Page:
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Sharks and Rays

   Sharks

SharkThere are over 300 species of sharks. Sharks have long torpedo-shaped bodies and skeletons made of cartilage, not bone. Cartilage is very flexible. You have cartilage in your ears and nose. The shark's skin is covered with teeth-like scales called dermal denticles. Dermal denticles cut down on drag when the shark is swimming. They also protect the shark from injury. Bony fish have gas-filled swim bladders that keep them afloat.

Hammerhead SharkSharks don't have swim bladders. They stay afloat, in part, because their pectoral or side fins work like the wings of a plane, only under water! Because they don't have swim bladders, sharks must constantly swim. If they stop swimming, they sink! Sharks have sharp, triangle-shaped teeth. Their teeth grow in rows. The shark's jaw is loosely connected to its skull, which lets it open its mouth really wide!  Most sharks are meat-eaters, but the basking shark and the whale shark eat plankton!

   
    Rays
RayRays are closely related to sharks. They have flat bodies with eyes and mouths on their undersides. They have long slender tails. Some rays skim the ocean floor looking for food. Many rays have strong jaws that help them crush mollusks and crustaceans. Like sharks, rays don't have a swim bladder, but unlike sharks, they move their pectoral fins when they swim. They also must stay in motion constantly or they will sink!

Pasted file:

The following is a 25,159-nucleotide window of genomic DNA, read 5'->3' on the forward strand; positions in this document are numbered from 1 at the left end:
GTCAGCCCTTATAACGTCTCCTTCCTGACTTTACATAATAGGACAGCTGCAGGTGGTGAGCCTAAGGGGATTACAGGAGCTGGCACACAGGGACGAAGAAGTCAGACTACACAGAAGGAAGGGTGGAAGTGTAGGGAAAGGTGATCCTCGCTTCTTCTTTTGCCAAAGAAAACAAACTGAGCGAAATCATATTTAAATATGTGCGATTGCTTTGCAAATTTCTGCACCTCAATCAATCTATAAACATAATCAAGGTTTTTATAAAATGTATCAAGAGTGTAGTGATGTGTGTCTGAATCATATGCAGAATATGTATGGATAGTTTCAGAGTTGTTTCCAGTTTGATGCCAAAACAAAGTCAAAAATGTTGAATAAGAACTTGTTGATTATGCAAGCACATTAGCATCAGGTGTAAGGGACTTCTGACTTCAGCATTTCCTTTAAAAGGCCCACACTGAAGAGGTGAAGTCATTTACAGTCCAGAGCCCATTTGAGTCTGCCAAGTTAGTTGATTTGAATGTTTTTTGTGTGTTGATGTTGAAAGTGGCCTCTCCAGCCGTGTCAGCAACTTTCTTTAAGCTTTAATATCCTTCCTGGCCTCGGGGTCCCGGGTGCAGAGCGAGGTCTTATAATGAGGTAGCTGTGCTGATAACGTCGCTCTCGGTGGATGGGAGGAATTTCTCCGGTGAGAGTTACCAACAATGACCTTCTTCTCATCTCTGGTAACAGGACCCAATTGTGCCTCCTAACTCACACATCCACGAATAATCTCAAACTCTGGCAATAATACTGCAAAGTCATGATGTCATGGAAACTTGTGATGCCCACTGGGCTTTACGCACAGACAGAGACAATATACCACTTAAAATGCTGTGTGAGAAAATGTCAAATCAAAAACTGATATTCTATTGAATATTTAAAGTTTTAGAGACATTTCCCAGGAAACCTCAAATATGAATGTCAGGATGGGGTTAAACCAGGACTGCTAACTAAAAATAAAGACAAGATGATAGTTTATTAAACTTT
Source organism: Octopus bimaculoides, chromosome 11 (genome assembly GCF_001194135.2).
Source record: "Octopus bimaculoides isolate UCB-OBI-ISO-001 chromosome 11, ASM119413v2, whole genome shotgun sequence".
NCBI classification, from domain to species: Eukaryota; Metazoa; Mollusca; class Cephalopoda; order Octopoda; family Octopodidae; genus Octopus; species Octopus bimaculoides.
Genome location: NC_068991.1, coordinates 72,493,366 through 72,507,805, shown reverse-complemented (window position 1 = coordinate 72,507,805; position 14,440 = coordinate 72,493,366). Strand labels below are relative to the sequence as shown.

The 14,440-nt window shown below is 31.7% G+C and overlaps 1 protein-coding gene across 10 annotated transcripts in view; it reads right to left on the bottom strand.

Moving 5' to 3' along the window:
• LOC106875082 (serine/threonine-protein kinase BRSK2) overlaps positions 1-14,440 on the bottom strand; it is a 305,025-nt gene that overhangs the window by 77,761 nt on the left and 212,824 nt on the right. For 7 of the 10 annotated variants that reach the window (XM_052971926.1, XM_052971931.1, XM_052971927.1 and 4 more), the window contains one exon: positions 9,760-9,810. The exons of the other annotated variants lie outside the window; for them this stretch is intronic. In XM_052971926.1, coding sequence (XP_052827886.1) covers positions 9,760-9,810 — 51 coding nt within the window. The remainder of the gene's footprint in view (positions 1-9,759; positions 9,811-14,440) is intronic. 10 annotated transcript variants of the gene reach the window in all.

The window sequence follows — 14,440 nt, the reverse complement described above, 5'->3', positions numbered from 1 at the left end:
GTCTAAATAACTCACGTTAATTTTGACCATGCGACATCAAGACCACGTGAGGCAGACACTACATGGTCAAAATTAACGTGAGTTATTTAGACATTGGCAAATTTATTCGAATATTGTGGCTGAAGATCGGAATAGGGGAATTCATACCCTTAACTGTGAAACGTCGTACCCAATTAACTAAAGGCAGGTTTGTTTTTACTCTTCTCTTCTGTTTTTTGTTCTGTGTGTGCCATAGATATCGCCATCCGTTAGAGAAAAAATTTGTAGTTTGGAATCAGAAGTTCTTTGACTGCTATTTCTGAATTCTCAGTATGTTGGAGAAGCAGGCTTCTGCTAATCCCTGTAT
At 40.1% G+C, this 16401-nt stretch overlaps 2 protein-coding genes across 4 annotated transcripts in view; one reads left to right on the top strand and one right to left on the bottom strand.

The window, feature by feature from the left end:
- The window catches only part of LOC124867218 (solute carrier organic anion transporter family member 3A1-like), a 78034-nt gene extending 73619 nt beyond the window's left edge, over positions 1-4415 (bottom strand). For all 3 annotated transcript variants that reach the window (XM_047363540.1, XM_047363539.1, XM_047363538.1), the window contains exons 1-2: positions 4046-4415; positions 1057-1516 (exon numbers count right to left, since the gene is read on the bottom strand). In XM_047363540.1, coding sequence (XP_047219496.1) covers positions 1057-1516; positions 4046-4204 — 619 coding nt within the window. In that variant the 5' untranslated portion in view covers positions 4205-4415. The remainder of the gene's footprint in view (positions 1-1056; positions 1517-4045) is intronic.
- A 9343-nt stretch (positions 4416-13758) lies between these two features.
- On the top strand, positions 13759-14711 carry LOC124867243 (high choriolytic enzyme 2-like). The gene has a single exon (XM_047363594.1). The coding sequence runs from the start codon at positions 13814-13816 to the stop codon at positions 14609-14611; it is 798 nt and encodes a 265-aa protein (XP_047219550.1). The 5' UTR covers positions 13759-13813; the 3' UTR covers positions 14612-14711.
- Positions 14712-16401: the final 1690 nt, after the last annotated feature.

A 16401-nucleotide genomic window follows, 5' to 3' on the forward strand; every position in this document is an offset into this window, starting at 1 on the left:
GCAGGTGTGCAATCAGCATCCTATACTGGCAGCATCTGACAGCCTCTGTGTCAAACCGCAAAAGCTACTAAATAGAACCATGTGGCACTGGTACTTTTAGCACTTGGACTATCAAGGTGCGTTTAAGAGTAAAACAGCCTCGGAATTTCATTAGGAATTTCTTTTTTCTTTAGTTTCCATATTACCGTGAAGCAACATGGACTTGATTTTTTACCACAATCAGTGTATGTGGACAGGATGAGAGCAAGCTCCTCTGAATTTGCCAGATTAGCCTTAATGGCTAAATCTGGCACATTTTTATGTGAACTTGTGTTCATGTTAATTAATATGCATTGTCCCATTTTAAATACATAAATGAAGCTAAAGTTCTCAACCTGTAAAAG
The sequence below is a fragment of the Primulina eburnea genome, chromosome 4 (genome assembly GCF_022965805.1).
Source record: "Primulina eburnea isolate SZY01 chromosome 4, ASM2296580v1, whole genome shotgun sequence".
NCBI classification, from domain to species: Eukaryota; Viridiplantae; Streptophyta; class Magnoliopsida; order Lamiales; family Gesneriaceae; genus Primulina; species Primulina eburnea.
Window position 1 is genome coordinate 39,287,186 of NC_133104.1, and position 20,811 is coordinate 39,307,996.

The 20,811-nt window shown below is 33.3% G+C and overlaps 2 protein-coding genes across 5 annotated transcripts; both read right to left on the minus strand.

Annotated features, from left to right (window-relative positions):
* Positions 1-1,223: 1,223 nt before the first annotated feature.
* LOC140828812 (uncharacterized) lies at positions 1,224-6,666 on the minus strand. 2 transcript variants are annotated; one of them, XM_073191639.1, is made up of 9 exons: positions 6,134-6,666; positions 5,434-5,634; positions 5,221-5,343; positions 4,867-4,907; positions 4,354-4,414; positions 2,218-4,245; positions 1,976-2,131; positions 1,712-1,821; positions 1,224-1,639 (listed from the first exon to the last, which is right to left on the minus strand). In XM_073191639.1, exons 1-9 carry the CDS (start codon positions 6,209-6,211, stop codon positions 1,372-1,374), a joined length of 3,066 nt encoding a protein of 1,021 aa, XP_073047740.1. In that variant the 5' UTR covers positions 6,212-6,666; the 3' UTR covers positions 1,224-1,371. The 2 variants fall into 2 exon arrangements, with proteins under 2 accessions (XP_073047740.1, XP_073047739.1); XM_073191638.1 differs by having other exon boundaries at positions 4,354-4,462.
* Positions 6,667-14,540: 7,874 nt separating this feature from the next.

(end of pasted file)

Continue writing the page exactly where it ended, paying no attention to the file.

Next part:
Atlantic StingrayElectric rays make their own electricity!  They have organs on either side of their heads that can deliver a shock of up to 200 volts!  They use this electric shock to scare away predators and to shock prey. Stingrays, eagle rays and devil rays have spiny stingers on their tails that can inject a predator with venom.

unless otherwise noted


 


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